John Unitas no longer can pull the string on the long pass like he once
did, but he still can pull some tricks which keep him high on the list
of pro quarterbacks. He's a proud athlete who can draw deeply on a
championship background and his supporting cast at Baltimore is a good
At 6-1 and 196, he has only average size, or perhaps less by today's
standards. At 37, his age has become a major factor, particularly in
view of his injury problems. But his style and savvy continue to command
respect from rivals.
"Unitas is the master, the greatest of them all," said a star cornerback
who has faced him many times. "He does everything well. He just walks on
that field with authority. I can't see anything bad when he's healthy.
He may not throw the long ball as well as he once did because of elbow
trouble (which rendered him almost totally inactive in 1968), but he
adjusts and still gets a lot from what he has."
Another veteran defender noted, "Unitas is just one of the greatest
around. He still has to be one of the top three or four quarterbacks in
the business despite any problems he has had in recent seasons."
Unitas' credentials, of course, are peerless. At the end of the NFL's
50th year, 1969, he was selected the greatest quarterback of all time.
He was voted Player of the Decade in an Associated Press poll. Sam Baugh
thinks he's grand, too.
has completed more passes for more yardage and more touchdowns than any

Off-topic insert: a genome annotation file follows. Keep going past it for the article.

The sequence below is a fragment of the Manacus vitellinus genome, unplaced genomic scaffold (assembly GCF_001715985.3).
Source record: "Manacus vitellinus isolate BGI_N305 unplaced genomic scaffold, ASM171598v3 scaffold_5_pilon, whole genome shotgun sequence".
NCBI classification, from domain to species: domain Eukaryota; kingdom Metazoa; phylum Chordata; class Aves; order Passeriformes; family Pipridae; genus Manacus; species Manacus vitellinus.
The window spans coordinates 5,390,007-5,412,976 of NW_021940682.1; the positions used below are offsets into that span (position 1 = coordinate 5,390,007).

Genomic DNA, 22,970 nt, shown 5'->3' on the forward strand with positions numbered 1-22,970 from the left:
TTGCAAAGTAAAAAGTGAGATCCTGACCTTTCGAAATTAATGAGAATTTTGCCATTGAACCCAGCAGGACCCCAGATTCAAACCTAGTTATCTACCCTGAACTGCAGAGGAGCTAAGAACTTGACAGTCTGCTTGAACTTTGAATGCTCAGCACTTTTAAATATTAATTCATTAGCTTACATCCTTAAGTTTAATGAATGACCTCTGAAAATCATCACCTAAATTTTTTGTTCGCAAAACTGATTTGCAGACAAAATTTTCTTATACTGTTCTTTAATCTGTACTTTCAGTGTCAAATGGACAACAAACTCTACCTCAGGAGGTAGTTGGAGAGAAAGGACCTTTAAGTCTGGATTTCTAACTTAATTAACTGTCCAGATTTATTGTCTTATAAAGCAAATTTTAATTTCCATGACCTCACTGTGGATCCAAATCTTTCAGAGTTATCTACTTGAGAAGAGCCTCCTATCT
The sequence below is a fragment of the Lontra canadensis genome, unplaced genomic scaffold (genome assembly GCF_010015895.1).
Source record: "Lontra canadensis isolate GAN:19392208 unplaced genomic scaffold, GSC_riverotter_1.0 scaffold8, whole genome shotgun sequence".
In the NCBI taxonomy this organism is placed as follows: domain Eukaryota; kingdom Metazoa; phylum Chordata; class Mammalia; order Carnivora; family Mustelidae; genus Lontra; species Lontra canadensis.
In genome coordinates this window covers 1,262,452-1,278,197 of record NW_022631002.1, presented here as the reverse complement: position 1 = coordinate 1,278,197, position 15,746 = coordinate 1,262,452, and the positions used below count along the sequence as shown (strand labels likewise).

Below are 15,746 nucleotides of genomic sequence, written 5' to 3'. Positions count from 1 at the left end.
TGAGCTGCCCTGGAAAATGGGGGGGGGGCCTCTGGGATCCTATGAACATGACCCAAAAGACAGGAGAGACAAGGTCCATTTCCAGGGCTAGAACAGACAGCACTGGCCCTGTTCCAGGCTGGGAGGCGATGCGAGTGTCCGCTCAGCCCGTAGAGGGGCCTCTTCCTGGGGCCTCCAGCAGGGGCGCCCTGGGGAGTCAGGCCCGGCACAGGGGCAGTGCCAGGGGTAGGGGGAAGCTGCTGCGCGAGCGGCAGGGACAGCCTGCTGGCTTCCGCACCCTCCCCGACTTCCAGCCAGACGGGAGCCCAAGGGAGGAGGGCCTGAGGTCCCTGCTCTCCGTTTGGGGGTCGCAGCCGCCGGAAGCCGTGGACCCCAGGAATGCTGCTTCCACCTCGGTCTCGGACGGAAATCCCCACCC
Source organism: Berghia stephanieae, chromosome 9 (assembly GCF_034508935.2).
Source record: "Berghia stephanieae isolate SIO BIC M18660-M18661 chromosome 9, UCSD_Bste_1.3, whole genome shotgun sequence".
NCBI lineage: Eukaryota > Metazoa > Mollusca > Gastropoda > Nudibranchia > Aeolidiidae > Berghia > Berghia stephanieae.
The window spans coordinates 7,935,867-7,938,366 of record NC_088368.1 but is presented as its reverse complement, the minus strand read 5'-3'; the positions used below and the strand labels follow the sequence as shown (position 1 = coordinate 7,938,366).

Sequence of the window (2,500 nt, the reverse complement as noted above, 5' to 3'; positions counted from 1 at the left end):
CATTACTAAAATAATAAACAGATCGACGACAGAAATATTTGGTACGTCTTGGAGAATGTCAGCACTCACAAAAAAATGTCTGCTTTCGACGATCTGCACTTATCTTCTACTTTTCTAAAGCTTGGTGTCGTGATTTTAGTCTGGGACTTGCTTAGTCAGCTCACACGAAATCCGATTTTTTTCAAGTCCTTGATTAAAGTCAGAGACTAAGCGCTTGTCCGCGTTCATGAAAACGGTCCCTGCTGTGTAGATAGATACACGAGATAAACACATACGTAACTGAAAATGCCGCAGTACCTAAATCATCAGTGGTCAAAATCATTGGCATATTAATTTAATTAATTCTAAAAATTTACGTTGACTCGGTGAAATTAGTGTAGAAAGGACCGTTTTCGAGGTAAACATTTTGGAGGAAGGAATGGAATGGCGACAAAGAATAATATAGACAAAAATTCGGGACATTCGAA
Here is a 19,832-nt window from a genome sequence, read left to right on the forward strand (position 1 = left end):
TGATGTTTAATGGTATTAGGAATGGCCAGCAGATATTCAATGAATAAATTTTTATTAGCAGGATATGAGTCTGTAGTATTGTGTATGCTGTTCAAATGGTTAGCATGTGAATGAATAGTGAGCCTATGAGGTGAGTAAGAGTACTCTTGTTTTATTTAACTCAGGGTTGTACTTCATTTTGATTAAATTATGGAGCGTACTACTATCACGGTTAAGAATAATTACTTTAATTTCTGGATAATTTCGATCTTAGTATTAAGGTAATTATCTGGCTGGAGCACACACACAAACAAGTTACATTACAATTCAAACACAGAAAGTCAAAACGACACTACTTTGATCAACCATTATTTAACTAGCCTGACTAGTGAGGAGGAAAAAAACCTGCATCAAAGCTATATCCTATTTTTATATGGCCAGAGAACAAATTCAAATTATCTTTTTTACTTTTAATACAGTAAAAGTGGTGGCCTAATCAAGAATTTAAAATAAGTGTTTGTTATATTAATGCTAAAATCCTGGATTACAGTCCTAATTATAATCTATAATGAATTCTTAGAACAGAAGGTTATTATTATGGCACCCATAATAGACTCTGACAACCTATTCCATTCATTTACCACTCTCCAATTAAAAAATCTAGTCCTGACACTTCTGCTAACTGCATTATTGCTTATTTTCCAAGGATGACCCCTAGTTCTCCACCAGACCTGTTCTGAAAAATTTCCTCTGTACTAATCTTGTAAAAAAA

player in NFL history. But as he played his 15th season in 1970,
everyone wondered how much longer Unitas can be a real factor as a
quarterback. Maybe he'll surprise some people. He's tough.
"Quarterbacks can't permit themselves to think of injuries," he has
said, "or they'll leave their game in the locker room."
What does the Unitas of the present have from the Unitas of the past?
"In his prime," said a scout, "Unitas had the fastest set-up and fastest
delivery of all quarterbacks. He's always been very sound fundamentally.
More young football players have tried to copy his style than any other
quarterback. He still sets up quickly. He is a master at reading
defenses, and he's still one of the best on the short arc pass over the
linebacker's head to the receiver. He throws most passes from the
pocket. He does not scramble too much. He is a notorious gambler. He
will throw from any position on the field or on any down. He is an
Unitas proved his gambler's instinct was still alive during the 70
season. The Colts were nursing a 7-6 lead against Boston in the final
minutes and Coach Don McCafferty told Unitas to keep the ball on ground
and run out the clock if he could. Facing third-and-1 at midfield,
Unitas couldn't resist the sight of Boston pulling its defense into
virtually a 10-man front. He audibled and popped a little pass to a
receiver for an easy touchdown.
McCafferty couldn't help grinning when Unitas came to the bench. It's
still fun to see an old master at work.